On Wednesday, the Eastside Biomass Project Team came together with preliminary rankings for the six proposals it received from consultants interested in producing a Biomass Feasibility Study for Mono County.
The Eastside Biomass Project Team is a group of local agency partners exploring the feasibility of a heat and/or power biomass facility in the County (see last week’s Green Sheet story, “Which Burn is Best?”). The first step in their process is to hire a consultant to produce the feasibility report. At its meeting in March, the Team expected to receive one or two responses to its Request for Proposals (RFP), instead it received six.
AESC, ANTARES, TetraTech, TSS, Veolia Energy and SCR were the six firms that threw their hats in the ring for a chance at the consulting contract. Prior to Wednesday’s meeting group members individually reviewed and ranked each of the proposals based on set criteria. Mono County Analyst Wendy Sugimura, who serves as staff support for the group, compiled each individual’s rankings into an overall evaluation matrix. The group then reviewed and discussed this matrix on Wednesday.
Through the ranking process TetraTech came out on top with TSS, SCR, AESC and ANTARES following closely behind. Veolia Energy trailed in the last position, in part due to the huge price tag attached to its proposal. At nearly $150,000, Veolia’s fee proposal was nearly three times the $50,000 budget the Biomass Team has to work with. TetraTech was over budget as well at approximately $88,000 but the group still wanted to keep them on the table and hoped the firm would “sharpen its pencil” and negotiate on price.
“All of the firms knew the budget was $50,000 when preparing their proposals, but I didn’t make that a hard cap,” Sugimura said of the language in the RFP. “I said the budget was $50,000 but that we would like to know what it would take to give a good product.”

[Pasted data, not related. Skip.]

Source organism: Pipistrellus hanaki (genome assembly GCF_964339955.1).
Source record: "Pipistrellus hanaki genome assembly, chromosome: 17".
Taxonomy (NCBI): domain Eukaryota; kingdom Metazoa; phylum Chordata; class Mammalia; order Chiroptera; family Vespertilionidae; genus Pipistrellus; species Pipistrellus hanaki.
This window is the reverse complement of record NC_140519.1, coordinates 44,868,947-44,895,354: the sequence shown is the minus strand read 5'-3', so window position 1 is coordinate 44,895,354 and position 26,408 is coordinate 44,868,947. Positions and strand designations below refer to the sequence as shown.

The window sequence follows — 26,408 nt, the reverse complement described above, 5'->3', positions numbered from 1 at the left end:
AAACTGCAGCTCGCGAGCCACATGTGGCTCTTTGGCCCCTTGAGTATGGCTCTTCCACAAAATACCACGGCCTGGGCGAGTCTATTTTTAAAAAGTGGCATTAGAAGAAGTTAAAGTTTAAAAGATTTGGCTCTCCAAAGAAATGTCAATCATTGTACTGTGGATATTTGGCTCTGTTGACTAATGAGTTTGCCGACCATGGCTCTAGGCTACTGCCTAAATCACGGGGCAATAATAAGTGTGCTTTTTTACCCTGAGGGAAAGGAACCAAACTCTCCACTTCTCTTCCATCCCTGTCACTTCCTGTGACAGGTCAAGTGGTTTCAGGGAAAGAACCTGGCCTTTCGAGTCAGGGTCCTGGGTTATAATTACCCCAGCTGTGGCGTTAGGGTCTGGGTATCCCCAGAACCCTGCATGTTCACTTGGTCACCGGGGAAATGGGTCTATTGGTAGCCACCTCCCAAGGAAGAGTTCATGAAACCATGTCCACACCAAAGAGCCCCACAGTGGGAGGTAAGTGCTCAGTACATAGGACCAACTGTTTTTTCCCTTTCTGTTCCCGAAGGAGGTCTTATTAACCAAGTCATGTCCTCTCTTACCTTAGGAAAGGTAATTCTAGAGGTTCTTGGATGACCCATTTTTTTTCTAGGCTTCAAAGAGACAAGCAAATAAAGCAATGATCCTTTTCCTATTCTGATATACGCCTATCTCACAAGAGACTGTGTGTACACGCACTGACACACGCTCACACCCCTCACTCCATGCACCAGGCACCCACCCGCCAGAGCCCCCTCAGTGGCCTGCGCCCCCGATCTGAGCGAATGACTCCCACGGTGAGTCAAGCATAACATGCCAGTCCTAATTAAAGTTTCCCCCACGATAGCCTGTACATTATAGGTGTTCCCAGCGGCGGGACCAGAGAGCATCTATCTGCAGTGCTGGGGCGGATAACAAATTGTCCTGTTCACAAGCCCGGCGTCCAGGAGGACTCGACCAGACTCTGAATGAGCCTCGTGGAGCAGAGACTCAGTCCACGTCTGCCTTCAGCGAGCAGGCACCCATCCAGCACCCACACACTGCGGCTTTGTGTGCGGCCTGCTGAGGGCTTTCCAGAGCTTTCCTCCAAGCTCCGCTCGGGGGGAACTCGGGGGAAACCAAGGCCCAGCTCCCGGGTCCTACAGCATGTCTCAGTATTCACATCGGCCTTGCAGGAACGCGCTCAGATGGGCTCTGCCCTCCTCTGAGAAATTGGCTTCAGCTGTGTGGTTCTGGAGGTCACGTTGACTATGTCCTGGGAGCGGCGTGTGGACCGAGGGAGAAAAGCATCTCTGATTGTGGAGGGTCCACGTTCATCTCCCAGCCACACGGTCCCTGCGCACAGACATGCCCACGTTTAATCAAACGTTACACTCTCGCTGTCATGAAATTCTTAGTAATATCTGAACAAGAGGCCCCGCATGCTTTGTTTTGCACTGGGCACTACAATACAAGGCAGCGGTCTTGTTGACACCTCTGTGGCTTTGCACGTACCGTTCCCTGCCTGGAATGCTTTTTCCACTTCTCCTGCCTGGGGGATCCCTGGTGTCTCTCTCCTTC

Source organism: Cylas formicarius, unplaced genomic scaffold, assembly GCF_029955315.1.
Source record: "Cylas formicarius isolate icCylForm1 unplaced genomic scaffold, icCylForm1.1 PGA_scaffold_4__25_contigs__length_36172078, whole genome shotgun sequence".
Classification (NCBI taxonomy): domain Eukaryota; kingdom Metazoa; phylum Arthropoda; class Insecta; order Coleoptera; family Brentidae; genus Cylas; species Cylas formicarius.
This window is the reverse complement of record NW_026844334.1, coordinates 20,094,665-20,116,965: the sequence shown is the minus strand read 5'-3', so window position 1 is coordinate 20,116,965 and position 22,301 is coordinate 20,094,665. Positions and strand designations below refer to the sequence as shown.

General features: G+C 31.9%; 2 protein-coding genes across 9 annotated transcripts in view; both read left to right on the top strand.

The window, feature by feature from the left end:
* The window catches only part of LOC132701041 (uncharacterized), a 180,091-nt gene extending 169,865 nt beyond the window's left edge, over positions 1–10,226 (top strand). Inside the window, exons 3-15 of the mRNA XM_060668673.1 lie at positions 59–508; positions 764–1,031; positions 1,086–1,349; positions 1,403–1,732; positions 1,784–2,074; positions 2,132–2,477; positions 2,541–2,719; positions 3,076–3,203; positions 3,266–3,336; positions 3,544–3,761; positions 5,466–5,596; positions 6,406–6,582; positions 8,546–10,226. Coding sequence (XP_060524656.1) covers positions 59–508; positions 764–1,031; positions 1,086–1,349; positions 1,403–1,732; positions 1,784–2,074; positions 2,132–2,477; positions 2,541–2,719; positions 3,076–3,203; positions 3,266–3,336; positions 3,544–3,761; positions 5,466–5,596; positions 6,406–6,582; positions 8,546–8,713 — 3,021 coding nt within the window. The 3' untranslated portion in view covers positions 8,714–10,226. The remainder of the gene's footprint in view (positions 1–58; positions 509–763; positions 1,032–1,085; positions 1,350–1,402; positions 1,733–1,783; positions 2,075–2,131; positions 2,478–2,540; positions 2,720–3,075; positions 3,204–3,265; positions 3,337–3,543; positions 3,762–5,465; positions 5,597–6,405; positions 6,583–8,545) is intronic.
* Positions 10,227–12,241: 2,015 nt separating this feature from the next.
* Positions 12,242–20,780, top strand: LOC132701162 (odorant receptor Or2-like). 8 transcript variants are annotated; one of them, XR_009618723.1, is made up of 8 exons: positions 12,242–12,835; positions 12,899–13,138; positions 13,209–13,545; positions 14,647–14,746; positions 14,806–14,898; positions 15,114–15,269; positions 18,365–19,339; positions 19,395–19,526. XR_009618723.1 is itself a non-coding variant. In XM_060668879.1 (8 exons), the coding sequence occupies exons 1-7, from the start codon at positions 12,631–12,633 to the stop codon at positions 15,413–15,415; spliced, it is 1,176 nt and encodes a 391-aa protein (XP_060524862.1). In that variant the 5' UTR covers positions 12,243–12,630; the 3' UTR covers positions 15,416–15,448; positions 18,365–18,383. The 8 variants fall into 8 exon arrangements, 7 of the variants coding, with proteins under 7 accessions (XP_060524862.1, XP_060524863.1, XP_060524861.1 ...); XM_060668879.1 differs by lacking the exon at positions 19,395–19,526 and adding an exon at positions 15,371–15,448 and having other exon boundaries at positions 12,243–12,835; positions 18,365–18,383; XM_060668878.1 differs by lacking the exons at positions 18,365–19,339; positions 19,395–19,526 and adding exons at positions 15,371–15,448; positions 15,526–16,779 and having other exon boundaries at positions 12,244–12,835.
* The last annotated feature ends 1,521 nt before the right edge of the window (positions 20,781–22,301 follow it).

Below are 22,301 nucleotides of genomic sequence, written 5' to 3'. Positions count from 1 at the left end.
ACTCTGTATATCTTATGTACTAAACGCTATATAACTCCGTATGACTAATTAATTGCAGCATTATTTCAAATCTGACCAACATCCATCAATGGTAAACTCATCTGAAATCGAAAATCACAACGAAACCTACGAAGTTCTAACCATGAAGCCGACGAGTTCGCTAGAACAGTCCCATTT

“They were all good proposals with slightly different nuances,” said Team Member and Mammoth Lakes Fire Chief Brent Harper.
The group reviewed why each individual ranked each proposal the way they did, and discussed price, local versus out of state, and how they felt each consultant would work with staff as reasons to use one consultant over another.
Members agreed that TetraTech, TSS and SCR were the firms they would like to look at further, but rather than re-ranking to make them fit the top three slots, they ultimately decided to offer interview opportunities to the top five firms on the list, which also included AESC and ANTARES. Veolia was thrown out because of its high price tag.
“I expected proposals to stay within 10-15 percent of the $50,000,” Sugimura said of her surprise at the price discrepancies. Team members agreed.
The Team hoped that concerns surrounding each of the firms would be vetted during the interview process. For example, Sugimura was concerned that SCR had the technical expertise needed and was afraid she would end up having to manage them to a greater extent then the others. Others such as Mono County Supervisor Byng Hunt felt that TetraTech would be too big of a firm to work with.
“They are so big and broad, we’d be small peanuts,” Hunt said. “I’m afraid we’d get lost in the mix with them.” He also pointed out that TetraTech had zero experience in California.
Concerns such as these surrounded each of the firms, so the Team began to compile a list of questions to ask during interviews that would address each concern universally with all of the firms.
Sugimura was expected to contact the firms to see if they were interested in participating in the interview process.
“They are already incurring costs [by putting together the proposals], so they might not want to spend anymore time or money on an interview process,” she said.
Interviews for those firms interested will be conducted on May 15 and 20.
The Biomass Team will also be discussing its project with the Mammoth Unified School District to see if a proposed solar project at MUSD could be entwined with the potential Biomass Facility. (See Geisel’s story page 8.)